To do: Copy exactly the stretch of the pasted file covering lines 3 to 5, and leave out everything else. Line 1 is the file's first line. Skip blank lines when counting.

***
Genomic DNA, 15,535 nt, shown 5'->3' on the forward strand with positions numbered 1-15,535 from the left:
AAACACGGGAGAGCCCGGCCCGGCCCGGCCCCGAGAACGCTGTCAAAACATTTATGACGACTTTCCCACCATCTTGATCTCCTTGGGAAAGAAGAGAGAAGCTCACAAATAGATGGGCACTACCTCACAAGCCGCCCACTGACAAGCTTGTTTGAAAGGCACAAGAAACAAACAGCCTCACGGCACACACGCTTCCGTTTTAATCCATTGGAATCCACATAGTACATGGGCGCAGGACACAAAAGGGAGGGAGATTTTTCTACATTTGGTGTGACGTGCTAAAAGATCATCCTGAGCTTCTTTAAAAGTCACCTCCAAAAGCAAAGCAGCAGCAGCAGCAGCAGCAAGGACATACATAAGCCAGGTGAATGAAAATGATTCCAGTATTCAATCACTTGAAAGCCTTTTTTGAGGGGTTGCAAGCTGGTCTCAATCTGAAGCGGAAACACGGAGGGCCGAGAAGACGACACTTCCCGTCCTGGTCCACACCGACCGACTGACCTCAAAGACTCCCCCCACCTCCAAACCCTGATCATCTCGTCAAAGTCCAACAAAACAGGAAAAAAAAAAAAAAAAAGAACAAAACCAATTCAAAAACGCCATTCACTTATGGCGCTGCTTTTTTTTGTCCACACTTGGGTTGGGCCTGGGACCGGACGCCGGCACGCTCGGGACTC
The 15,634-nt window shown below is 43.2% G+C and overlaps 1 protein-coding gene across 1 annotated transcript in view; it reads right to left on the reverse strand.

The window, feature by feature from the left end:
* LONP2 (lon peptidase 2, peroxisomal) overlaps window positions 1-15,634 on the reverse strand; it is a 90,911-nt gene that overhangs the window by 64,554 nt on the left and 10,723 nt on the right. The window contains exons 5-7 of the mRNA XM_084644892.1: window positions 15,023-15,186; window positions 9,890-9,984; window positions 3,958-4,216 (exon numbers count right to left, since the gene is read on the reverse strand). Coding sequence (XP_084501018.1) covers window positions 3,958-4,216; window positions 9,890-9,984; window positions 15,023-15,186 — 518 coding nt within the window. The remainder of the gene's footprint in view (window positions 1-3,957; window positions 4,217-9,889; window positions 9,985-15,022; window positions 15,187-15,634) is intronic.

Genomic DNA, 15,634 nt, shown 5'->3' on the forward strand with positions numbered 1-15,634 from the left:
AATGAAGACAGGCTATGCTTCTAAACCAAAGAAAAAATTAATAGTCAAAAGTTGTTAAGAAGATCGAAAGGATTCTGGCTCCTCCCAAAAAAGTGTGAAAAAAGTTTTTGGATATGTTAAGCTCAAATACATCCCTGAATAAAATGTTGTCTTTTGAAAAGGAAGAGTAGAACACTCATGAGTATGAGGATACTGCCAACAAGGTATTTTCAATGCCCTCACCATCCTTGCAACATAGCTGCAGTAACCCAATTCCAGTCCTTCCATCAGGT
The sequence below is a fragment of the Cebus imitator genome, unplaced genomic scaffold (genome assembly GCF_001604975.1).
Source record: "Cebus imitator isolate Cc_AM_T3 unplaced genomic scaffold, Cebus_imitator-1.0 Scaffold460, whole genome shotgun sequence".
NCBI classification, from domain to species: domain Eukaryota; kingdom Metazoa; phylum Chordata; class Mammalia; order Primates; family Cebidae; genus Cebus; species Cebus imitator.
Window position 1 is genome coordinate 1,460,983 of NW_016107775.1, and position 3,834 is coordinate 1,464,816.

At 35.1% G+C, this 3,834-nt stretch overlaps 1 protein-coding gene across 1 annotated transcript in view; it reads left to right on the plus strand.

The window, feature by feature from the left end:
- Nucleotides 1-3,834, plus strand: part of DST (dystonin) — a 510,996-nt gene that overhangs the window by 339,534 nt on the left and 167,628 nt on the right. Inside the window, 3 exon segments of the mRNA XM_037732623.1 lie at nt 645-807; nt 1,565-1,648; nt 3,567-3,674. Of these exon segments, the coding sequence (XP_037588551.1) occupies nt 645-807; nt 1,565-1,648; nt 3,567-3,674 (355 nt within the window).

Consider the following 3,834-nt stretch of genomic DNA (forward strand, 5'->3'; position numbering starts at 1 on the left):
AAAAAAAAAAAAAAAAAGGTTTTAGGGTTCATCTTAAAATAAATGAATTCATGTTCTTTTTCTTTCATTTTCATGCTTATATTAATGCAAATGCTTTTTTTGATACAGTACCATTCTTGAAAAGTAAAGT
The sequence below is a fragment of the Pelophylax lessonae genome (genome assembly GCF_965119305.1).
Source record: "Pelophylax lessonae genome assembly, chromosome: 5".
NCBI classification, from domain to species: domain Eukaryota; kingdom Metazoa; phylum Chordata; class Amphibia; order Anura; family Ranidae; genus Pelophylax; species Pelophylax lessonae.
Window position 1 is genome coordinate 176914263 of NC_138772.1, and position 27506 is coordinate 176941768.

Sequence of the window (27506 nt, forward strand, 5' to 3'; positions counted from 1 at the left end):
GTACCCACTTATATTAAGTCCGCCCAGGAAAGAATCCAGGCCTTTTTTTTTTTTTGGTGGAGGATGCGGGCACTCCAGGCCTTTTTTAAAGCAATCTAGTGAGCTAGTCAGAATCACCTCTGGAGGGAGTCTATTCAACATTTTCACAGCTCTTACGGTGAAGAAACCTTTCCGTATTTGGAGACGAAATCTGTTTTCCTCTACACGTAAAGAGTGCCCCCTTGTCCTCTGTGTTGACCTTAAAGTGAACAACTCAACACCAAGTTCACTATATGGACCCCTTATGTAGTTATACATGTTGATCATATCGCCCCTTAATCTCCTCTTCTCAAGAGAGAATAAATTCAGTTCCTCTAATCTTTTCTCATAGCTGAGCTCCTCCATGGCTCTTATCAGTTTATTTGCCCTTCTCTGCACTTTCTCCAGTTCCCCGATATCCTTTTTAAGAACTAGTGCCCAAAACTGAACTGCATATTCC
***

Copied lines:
The 15,634-nt window shown below is 43.2% G+C and overlaps 1 protein-coding gene across 1 annotated transcript in view; it reads right to left on the reverse strand.

The window, feature by feature from the left end:
* LONP2 (lon peptidase 2, peroxisomal) overlaps window positions 1-15,634 on the reverse strand; it is a 90,911-nt gene that overhangs the window by 64,554 nt on the left and 10,723 nt on the right. The window contains exons 5-7 of the mRNA XM_084644892.1: window positions 15,023-15,186; window positions 9,890-9,984; window positions 3,958-4,216 (exon numbers count right to left, since the gene is read on the reverse strand). Coding sequence (XP_084501018.1) covers window positions 3,958-4,216; window positions 9,890-9,984; window positions 15,023-15,186 — 518 coding nt within the window. The remainder of the gene's footprint in view (window positions 1-3,957; window positions 4,217-9,889; window positions 9,985-15,022; window positions 15,187-15,634) is intronic.